Spotlight on the Labour Account

Learn more about the Labour Account, its benefits and how it can be used to draw unique labour market insights.



The ABS produces a range of different data to provide complementary insights into the Australian labour market across many topics.

These data are drawn from household surveys, business surveys and administrative datasets, and brought together in the Australian Labour Account. Collectively, these four key data source types make up the four ‘pillars’ of ABS labour statistics.

This article outlines what the Labour Account is, why we produce it, its benefits and how it can be used.

What is the Labour Account

The Labour Account draws labour market data from a range of sources together into a single set of tables to create a coherent and internally consistent set of high-quality labour market estimates.

The Labour Account provides quarterly time series estimates across four key components (known as “quadrants”) related to work and the broader labour market: People, Jobs, Hours and Payments. It is our most comprehensive source of labour market data and best source for analysing industry employment and jobs over time.

Australian Labour Account quadrants

Australian Labour Account quadrants

The four quadrants of Labour Account made up Jobs; Persons; Labour (volume) and Payment. The jobs quadrant provides data on numbers of filled jobs, vacant jobs and total number of jobs in the economy. The persons quadrant provides data on numbers of employed persons, together with data on numbers of unemployed and underemployed persons. The labour volume quadrant provides data on the relationship between hours of labour supplied by individuals, and hours of labour used by businesses. Lastly, the labour payments quadrant provides data on the relationship between total labour costs by businesses and total labour income by workers.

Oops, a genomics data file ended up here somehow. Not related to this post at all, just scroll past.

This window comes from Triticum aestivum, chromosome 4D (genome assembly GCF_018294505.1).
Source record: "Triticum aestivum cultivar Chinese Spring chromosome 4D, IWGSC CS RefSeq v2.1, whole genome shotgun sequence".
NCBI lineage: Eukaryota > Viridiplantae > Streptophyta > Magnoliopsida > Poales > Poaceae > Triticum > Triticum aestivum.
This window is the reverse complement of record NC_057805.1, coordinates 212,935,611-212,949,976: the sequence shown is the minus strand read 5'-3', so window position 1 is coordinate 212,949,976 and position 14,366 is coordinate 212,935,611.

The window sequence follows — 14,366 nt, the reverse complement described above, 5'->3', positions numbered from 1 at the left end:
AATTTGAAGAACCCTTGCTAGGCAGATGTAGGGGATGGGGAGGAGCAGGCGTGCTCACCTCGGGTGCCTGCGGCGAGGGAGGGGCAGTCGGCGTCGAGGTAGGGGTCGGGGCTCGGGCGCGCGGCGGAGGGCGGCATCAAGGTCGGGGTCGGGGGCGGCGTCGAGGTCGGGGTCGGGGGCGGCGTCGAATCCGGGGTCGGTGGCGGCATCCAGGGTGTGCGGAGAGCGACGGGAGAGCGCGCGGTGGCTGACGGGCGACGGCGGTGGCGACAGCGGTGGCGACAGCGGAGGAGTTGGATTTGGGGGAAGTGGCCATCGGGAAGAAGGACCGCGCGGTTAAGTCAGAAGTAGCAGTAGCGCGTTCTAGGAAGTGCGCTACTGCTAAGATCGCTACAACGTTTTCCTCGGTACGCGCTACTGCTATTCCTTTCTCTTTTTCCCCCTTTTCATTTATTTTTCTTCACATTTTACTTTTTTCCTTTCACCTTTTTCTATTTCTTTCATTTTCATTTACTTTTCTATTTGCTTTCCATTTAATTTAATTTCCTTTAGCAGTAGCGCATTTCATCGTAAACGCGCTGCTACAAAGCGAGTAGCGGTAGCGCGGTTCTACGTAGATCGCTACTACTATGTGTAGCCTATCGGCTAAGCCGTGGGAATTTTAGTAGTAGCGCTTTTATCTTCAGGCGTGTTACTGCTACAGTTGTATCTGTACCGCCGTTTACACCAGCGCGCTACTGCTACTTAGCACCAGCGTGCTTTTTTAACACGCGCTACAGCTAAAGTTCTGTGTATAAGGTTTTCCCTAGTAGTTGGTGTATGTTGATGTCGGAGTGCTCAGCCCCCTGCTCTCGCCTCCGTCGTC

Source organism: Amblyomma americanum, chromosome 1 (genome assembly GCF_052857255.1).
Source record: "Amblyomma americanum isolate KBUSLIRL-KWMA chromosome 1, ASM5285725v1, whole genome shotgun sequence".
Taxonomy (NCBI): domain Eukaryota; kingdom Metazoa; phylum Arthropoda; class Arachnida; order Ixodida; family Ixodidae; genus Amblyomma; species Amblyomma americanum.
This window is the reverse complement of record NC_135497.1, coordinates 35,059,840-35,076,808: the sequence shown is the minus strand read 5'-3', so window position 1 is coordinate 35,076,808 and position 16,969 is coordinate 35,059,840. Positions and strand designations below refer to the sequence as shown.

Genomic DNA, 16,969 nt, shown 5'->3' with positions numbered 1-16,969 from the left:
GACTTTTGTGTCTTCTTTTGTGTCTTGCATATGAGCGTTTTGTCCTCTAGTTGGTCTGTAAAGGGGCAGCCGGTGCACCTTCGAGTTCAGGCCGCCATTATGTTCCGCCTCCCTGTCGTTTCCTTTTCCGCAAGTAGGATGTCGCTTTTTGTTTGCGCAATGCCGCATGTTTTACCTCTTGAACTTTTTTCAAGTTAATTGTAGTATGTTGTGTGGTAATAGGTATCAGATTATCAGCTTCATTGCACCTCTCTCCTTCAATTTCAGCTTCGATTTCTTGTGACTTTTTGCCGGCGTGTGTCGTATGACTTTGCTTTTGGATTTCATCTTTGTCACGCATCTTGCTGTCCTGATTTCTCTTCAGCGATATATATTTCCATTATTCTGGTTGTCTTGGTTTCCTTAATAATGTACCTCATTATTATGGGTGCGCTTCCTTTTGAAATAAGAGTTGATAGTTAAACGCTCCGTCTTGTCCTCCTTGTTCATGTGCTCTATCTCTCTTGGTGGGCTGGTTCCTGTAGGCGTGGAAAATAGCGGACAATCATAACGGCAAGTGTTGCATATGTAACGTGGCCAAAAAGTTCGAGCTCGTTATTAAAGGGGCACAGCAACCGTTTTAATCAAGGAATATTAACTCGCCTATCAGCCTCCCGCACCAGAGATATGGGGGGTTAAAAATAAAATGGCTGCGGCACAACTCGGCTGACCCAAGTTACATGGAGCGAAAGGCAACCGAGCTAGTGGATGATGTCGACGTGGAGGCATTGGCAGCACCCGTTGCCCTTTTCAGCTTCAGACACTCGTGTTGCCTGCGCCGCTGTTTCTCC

Australia is one of just a handful of countries producing a regular Labour Account and the Australian Labour Account is the most comprehensive. There is growing interest amongst the international community in producing labour accounts. Australia’s experience has shown that a Labour Account framework is a useful addition to the System of National Accounts.

Annual experimental Labour Account estimates by ANZSIC industry division were first published by the ABS in 2017. Since then, we have continued to evolve and expand the Labour Account.

The Labour Account is now published quarterly two days after the Australian National Accounts. It includes data by ANZSIC industry division (seasonally adjusted, trend and original) and sub-division (original only), from September quarter 1994 to the present.

Why produce a Labour Account

Forming an overall picture of the labour market from the variety of data available can be challenging as each dataset is produced for a particular purpose and they have differing reference periods, populations, concepts, definitions, and methodologies.